Articles Posted in Evidentiary Issues

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As technology continues to evolve, so do the tools law enforcement agencies use in criminal investigations. One such tool is Automated License Plate Readers (ALPRs), which capture license plate numbers and vehicle movements for various law enforcement purposes. However, the admissibility of ALPR evidence in criminal prosecutions raises important legal questions, as highlighted in a recent judicial opinion.

The 11th Circuit U.S. Court of Appeals recently ruled on a case in which ALPR evidence played a significant role in an attempted murder-for-hire trial. The evidence consisted of reports from online databases showing The defendant’s vehicle traveling at suspicious times and locations in relation to the shooting incident. The defendant raised objections to the admissibility of the ALPR evidence, arguing that its use constituted an unconstitutional warrantless search under the Fourth Amendment. Additionally, she contended that the government should have presented the evidence through an expert witness.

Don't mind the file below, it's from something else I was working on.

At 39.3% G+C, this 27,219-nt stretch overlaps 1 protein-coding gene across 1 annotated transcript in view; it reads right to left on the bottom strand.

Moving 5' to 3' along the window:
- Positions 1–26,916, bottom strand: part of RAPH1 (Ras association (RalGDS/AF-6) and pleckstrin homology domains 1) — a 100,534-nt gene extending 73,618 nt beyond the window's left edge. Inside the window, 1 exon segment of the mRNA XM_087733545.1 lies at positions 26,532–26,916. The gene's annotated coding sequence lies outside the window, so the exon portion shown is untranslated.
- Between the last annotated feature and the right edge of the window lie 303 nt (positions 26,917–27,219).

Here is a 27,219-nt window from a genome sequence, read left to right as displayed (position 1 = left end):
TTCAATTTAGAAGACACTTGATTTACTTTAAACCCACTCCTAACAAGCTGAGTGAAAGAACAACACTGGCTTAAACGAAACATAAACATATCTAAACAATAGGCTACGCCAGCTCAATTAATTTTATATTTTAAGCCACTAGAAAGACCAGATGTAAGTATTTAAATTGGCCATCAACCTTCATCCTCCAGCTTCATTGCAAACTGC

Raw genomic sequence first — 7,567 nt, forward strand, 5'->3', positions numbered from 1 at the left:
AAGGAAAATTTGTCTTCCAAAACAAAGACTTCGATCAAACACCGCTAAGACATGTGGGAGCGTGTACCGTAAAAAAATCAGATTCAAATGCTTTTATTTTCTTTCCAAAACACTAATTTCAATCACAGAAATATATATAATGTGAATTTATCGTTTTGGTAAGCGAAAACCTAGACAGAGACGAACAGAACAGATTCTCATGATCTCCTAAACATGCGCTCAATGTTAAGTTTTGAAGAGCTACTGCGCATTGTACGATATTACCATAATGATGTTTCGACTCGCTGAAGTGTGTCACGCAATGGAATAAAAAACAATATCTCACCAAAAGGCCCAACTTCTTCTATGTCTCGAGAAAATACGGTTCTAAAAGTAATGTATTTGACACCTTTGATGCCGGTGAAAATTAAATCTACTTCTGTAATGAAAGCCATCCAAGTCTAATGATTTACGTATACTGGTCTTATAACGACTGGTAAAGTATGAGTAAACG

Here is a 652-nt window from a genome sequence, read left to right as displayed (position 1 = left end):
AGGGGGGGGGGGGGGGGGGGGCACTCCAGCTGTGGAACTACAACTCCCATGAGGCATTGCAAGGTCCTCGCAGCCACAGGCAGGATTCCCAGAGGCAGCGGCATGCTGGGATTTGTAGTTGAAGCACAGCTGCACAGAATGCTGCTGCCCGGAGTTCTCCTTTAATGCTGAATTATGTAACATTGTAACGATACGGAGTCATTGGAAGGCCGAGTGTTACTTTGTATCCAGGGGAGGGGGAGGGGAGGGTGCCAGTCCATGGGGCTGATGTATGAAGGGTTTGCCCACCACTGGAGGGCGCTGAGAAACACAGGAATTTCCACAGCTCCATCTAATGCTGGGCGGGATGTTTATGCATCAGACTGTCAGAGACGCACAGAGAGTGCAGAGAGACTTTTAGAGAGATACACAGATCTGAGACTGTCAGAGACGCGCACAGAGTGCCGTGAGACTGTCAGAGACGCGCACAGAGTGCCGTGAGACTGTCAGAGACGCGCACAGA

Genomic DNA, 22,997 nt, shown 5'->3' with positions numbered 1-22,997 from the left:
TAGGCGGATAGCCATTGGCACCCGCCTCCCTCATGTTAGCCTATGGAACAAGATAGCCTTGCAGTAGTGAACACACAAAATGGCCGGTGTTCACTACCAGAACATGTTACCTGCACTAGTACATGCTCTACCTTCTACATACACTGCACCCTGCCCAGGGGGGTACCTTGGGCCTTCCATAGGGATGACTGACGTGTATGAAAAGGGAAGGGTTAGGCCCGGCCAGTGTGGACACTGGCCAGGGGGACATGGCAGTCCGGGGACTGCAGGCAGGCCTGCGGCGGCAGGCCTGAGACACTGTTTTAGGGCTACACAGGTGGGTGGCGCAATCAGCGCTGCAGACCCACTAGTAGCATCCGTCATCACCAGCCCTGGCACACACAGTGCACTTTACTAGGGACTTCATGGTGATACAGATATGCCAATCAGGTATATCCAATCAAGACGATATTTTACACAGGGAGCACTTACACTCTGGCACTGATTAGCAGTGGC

Despite the Defendant’s objections, the district court allowed the ALPR evidence to be introduced at trial. The court ruled that the Defendant did not have a reasonable expectation of privacy regarding her vehicle’s exterior or license plate, which the ALPR system visually captured. Furthermore, the court determined that the evidence did not require expert testimony, as presenting photographs or images of vehicles is akin to other forms of visual evidence commonly admitted at trial.

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